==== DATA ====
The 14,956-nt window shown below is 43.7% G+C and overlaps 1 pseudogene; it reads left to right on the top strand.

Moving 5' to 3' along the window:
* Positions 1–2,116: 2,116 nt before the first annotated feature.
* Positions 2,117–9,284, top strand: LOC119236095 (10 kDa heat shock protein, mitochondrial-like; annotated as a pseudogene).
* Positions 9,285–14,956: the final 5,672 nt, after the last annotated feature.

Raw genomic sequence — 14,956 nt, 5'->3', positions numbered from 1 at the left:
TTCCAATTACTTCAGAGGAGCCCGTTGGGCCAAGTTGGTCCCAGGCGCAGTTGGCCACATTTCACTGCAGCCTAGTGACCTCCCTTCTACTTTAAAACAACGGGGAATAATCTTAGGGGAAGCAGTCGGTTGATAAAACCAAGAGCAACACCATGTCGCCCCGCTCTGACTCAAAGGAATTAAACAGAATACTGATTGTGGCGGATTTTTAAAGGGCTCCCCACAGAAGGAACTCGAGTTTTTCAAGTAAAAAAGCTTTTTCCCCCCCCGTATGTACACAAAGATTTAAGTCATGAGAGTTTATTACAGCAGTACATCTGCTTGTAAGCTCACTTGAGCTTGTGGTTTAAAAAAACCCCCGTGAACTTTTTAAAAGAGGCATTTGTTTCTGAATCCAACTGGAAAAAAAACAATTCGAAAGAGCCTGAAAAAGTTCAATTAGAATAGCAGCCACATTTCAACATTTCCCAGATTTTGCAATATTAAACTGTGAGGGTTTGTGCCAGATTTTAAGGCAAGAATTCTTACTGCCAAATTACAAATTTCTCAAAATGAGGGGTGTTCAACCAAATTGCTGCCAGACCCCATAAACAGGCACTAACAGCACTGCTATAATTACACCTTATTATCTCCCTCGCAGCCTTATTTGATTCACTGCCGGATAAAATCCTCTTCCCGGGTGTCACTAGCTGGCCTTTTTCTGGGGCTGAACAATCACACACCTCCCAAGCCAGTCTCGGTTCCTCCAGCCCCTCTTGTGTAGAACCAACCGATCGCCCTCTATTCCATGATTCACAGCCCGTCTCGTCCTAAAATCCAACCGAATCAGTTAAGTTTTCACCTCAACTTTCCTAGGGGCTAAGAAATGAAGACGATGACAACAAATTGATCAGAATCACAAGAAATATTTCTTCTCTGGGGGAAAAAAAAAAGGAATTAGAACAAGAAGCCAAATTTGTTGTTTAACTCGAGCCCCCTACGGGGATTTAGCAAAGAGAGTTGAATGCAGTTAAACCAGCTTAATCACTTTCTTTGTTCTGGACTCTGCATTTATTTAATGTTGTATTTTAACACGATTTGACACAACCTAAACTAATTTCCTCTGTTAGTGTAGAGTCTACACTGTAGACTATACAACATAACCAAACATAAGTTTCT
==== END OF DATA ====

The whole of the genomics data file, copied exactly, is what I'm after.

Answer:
The 14,956-nt window shown below is 43.7% G+C and overlaps 1 pseudogene; it reads left to right on the top strand.

Moving 5' to 3' along the window:
* Positions 1–2,116: 2,116 nt before the first annotated feature.
* Positions 2,117–9,284, top strand: LOC119236095 (10 kDa heat shock protein, mitochondrial-like; annotated as a pseudogene).
* Positions 9,285–14,956: the final 5,672 nt, after the last annotated feature.

Raw genomic sequence — 14,956 nt, 5'->3', positions numbered from 1 at the left:
TTCCAATTACTTCAGAGGAGCCCGTTGGGCCAAGTTGGTCCCAGGCGCAGTTGGCCACATTTCACTGCAGCCTAGTGACCTCCCTTCTACTTTAAAACAACGGGGAATAATCTTAGGGGAAGCAGTCGGTTGATAAAACCAAGAGCAACACCATGTCGCCCCGCTCTGACTCAAAGGAATTAAACAGAATACTGATTGTGGCGGATTTTTAAAGGGCTCCCCACAGAAGGAACTCGAGTTTTTCAAGTAAAAAAGCTTTTTCCCCCCCCGTATGTACACAAAGATTTAAGTCATGAGAGTTTATTACAGCAGTACATCTGCTTGTAAGCTCACTTGAGCTTGTGGTTTAAAAAAACCCCCGTGAACTTTTTAAAAGAGGCATTTGTTTCTGAATCCAACTGGAAAAAAAACAATTCGAAAGAGCCTGAAAAAGTTCAATTAGAATAGCAGCCACATTTCAACATTTCCCAGATTTTGCAATATTAAACTGTGAGGGTTTGTGCCAGATTTTAAGGCAAGAATTCTTACTGCCAAATTACAAATTTCTCAAAATGAGGGGTGTTCAACCAAATTGCTGCCAGACCCCATAAACAGGCACTAACAGCACTGCTATAATTACACCTTATTATCTCCCTCGCAGCCTTATTTGATTCACTGCCGGATAAAATCCTCTTCCCGGGTGTCACTAGCTGGCCTTTTTCTGGGGCTGAACAATCACACACCTCCCAAGCCAGTCTCGGTTCCTCCAGCCCCTCTTGTGTAGAACCAACCGATCGCCCTCTATTCCATGATTCACAGCCCGTCTCGTCCTAAAATCCAACCGAATCAGTTAAGTTTTCACCTCAACTTTCCTAGGGGCTAAGAAATGAAGACGATGACAACAAATTGATCAGAATCACAAGAAATATTTCTTCTCTGGGGGAAAAAAAAAAGGAATTAGAACAAGAAGCCAAATTTGTTGTTTAACTCGAGCCCCCTACGGGGATTTAGCAAAGAGAGTTGAATGCAGTTAAACCAGCTTAATCACTTTCTTTGTTCTGGACTCTGCATTTATTTAATGTTGTATTTTAACACGATTTGACACAACCTAAACTAATTTCCTCTGTTAGTGTAGAGTCTACACTGTAGACTATACAACATAACCAAACATAAGTTTCT